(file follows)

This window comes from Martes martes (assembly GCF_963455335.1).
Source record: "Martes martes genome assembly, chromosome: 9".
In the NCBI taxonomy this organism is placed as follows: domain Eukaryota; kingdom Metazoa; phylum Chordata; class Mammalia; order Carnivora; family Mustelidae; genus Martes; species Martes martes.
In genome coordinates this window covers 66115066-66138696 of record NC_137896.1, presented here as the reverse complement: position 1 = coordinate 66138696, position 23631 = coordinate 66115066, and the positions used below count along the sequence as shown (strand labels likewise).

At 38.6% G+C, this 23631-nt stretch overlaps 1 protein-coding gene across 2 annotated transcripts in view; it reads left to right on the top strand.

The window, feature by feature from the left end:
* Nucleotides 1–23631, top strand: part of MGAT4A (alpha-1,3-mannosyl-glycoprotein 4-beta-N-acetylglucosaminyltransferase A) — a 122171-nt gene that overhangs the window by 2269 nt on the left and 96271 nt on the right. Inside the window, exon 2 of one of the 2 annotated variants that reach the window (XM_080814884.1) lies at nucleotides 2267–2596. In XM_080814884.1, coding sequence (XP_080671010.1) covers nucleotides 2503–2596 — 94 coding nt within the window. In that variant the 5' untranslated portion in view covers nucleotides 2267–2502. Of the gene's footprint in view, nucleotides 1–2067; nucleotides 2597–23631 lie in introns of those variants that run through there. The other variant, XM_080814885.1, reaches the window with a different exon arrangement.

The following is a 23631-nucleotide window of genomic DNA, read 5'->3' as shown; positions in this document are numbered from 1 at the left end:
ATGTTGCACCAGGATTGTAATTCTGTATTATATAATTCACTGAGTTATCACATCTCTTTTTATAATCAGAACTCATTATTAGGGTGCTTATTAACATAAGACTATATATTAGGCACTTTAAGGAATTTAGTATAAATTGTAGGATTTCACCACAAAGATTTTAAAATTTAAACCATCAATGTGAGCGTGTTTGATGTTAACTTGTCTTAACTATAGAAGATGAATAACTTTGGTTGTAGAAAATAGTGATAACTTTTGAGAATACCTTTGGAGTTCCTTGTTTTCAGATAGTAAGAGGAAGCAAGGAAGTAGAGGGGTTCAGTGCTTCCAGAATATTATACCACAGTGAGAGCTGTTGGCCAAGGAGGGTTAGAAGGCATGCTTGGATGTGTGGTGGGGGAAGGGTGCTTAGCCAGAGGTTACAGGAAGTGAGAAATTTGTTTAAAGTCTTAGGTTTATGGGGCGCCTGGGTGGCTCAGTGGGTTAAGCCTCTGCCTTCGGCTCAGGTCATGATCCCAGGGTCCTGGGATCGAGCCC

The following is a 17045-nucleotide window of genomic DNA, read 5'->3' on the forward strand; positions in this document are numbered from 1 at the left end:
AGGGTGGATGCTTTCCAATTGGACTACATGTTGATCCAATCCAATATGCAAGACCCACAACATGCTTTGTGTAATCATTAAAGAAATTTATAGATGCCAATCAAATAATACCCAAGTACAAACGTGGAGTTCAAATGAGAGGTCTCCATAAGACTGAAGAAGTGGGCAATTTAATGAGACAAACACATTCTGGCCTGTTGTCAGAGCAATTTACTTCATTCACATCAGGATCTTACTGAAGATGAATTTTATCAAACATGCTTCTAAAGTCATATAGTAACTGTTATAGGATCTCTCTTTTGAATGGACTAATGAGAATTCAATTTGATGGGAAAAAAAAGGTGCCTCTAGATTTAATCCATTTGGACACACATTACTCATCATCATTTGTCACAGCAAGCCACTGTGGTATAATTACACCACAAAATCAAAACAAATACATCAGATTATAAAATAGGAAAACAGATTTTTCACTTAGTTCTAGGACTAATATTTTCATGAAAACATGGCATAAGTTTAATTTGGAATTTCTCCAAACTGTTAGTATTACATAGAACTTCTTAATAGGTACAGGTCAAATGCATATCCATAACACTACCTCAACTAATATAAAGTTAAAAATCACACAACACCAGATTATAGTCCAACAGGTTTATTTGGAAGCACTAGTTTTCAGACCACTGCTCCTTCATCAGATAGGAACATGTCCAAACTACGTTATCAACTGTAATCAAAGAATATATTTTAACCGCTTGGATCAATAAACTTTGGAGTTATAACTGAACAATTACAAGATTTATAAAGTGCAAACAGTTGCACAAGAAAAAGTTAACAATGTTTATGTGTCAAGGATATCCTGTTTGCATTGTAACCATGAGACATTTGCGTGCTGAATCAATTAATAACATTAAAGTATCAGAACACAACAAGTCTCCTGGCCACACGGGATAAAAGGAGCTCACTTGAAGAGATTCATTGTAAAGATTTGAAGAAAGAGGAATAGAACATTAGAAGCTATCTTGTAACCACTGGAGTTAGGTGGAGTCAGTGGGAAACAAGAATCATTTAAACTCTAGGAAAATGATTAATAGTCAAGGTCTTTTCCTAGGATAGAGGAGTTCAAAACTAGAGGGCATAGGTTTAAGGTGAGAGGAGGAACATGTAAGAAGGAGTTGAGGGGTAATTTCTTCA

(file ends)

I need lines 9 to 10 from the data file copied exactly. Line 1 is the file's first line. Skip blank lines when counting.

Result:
ATGTTGCACCAGGATTGTAATTCTGTATTATATAATTCACTGAGTTATCACATCTCTTTTTATAATCAGAACTCATTATTAGGGTGCTTATTAACATAAGACTATATATTAGGCACTTTAAGGAATTTAGTATAAATTGTAGGATTTCACCACAAAGATTTTAAAATTTAAACCATCAATGTGAGCGTGTTTGATGTTAACTTGTCTTAACTATAGAAGATGAATAACTTTGGTTGTAGAAAATAGTGATAACTTTTGAGAATACCTTTGGAGTTCCTTGTTTTCAGATAGTAAGAGGAAGCAAGGAAGTAGAGGGGTTCAGTGCTTCCAGAATATTATACCACAGTGAGAGCTGTTGGCCAAGGAGGGTTAGAAGGCATGCTTGGATGTGTGGTGGGGGAAGGGTGCTTAGCCAGAGGTTACAGGAAGTGAGAAATTTGTTTAAAGTCTTAGGTTTATGGGGCGCCTGGGTGGCTCAGTGGGTTAAGCCTCTGCCTTCGGCTCAGGTCATGATCCCAGGGTCCTGGGATCGAGCCC

The following is a 17045-nucleotide window of genomic DNA, read 5'->3' on the forward strand; positions in this document are numbered from 1 at the left end: